Where the Federal Circuit panel parted company with the district court was in excluding the insole design from consideration in the validity determination of the ‘263 patent. In excluding the insole design, the district court had relied upon the 2002 Federal Circuit decision in Contessa Food Products, Inc. v. Conagra, Inc. which held that the infringement inquiry shouldn’t be limited to features visible at the time of sale to exclude those visible at any time during normal use of the accused product. But the Federal Circuit panel in International Seaway Trading asserted that the district court has misconstrued Contessa as requiring only consideration of design features visible during normal use.
Instead, what the Federal Circuit panel said Contessa emphasized was that “normal use should not be limited to only one phase or portion of the normal use lifetime of an accused product.” Accordingly, “the point of sale of the clog clearly occurs during its normal use lifetime.” And at the point of sale, “the insole is visible to potential purchasers when the clog is displayed on a shelf or rack and when the clog is picked up for examination.” That meant that the insole portion of the shoe design must be considered in the validity determination of the ‘263 patent.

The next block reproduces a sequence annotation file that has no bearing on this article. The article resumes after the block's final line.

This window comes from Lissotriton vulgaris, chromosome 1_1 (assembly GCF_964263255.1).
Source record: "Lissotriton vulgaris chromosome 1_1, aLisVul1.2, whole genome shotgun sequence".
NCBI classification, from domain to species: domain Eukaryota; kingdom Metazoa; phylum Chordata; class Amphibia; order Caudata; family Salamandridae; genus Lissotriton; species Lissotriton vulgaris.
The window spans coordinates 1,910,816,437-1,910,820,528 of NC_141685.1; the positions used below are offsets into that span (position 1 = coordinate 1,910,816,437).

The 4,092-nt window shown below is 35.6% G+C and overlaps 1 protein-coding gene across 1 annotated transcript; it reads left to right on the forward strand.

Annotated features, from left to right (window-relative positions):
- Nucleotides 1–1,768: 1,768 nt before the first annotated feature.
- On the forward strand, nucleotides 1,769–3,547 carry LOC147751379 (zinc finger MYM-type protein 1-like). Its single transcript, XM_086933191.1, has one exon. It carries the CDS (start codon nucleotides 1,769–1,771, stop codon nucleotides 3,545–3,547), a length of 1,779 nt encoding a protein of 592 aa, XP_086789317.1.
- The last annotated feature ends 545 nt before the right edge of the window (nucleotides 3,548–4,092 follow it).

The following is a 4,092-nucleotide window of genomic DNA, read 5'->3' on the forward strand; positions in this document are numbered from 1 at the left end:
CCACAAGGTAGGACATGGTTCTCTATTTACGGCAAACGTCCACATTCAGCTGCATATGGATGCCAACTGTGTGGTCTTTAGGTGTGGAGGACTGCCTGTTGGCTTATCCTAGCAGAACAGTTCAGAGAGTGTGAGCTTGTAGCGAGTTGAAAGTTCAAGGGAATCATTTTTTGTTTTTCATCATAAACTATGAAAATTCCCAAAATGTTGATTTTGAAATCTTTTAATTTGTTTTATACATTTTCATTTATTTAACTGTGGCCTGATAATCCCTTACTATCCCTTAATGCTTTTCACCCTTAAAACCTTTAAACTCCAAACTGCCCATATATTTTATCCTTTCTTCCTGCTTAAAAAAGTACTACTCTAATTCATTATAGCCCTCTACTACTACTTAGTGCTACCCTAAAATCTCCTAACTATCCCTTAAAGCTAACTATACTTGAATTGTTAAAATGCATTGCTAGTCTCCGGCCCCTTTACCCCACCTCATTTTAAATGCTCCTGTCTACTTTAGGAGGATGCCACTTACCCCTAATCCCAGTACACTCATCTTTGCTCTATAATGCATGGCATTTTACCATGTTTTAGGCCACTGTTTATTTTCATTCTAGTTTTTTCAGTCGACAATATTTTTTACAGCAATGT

There was also a disagreement between a majority of the panel (Judges Dyk and Bryson) and partially dissenting Judge Clevenger over the impact of the exterior features, of the shoe design, namely the differences in the positioning, number, and shape of rectangular and circular openings on the outer sole. The panel majority agreed with the district court that these “minor variations in the shoe are insufficient to preclude a finding of anticipation because they do not change the overall visual impression of the shoe.” In other words, the panel majority dismissed these “minor variations” as having any impact on the validity determination of the ‘263 patent.